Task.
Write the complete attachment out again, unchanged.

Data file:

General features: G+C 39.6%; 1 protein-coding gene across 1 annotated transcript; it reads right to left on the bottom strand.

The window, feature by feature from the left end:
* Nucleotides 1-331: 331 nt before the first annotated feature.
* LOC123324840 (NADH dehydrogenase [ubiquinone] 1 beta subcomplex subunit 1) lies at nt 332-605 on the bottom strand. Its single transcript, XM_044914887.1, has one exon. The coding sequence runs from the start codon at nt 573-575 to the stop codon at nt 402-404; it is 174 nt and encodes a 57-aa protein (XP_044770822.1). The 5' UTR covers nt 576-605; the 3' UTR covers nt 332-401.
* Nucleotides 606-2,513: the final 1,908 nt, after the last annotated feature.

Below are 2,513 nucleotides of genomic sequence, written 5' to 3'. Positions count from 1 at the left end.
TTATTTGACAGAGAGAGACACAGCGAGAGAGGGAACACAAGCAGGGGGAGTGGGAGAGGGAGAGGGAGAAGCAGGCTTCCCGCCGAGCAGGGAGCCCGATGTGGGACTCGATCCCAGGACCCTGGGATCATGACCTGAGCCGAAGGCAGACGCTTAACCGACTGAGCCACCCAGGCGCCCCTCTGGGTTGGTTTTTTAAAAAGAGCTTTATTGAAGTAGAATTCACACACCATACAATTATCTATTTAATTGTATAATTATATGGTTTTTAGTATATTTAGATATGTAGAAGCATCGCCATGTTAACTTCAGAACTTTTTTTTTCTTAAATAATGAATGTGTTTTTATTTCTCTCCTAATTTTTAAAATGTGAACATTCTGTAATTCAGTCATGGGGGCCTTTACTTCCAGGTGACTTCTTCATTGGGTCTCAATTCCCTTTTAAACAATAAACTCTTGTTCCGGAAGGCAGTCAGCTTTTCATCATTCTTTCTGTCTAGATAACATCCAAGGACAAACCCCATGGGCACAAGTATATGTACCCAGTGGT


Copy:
General features: G+C 39.6%; 1 protein-coding gene across 1 annotated transcript; it reads right to left on the bottom strand.

The window, feature by feature from the left end:
* Nucleotides 1-331: 331 nt before the first annotated feature.
* LOC123324840 (NADH dehydrogenase [ubiquinone] 1 beta subcomplex subunit 1) lies at nt 332-605 on the bottom strand. Its single transcript, XM_044914887.1, has one exon. The coding sequence runs from the start codon at nt 573-575 to the stop codon at nt 402-404; it is 174 nt and encodes a 57-aa protein (XP_044770822.1). The 5' UTR covers nt 576-605; the 3' UTR covers nt 332-401.
* Nucleotides 606-2,513: the final 1,908 nt, after the last annotated feature.

Below are 2,513 nucleotides of genomic sequence, written 5' to 3'. Positions count from 1 at the left end.
TTATTTGACAGAGAGAGACACAGCGAGAGAGGGAACACAAGCAGGGGGAGTGGGAGAGGGAGAGGGAGAAGCAGGCTTCCCGCCGAGCAGGGAGCCCGATGTGGGACTCGATCCCAGGACCCTGGGATCATGACCTGAGCCGAAGGCAGACGCTTAACCGACTGAGCCACCCAGGCGCCCCTCTGGGTTGGTTTTTTAAAAAGAGCTTTATTGAAGTAGAATTCACACACCATACAATTATCTATTTAATTGTATAATTATATGGTTTTTAGTATATTTAGATATGTAGAAGCATCGCCATGTTAACTTCAGAACTTTTTTTTTCTTAAATAATGAATGTGTTTTTATTTCTCTCCTAATTTTTAAAATGTGAACATTCTGTAATTCAGTCATGGGGGCCTTTACTTCCAGGTGACTTCTTCATTGGGTCTCAATTCCCTTTTAAACAATAAACTCTTGTTCCGGAAGGCAGTCAGCTTTTCATCATTCTTTCTGTCTAGATAACATCCAAGGACAAACCCCATGGGCACAAGTATATGTACCCAGTGGT